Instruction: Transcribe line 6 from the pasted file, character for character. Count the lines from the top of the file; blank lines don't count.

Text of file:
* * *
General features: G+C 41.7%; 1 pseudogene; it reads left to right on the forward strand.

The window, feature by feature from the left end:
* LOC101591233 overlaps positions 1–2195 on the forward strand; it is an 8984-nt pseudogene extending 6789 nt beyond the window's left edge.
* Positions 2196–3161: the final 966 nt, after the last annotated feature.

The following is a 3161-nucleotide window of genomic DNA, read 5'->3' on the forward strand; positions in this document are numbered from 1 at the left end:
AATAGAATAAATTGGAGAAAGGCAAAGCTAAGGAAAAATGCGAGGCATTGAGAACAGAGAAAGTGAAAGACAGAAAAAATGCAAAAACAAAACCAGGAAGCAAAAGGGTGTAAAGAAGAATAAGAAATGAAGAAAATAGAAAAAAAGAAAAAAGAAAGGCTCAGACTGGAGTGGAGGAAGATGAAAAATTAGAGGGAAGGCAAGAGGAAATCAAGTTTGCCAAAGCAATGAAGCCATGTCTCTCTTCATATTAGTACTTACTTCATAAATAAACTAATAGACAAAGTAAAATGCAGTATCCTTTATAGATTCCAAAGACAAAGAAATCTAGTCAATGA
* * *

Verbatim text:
AATAGAATAAATTGGAGAAAGGCAAAGCTAAGGAAAAATGCGAGGCATTGAGAACAGAGAAAGTGAAAGACAGAAAAAATGCAAAAACAAAACCAGGAAGCAAAAGGGTGTAAAGAAGAATAAGAAATGAAGAAAATAGAAAAAAAGAAAAAAGAAAGGCTCAGACTGGAGTGGAGGAAGATGAAAAATTAGAGGGAAGGCAAGAGGAAATCAAGTTTGCCAAAGCAATGAAGCCATGTCTCTCTTCATATTAGTACTTACTTCATAAATAAACTAATAGACAAAGTAAAATGCAGTATCCTTTATAGATTCCAAAGACAAAGAAATCTAGTCAATGA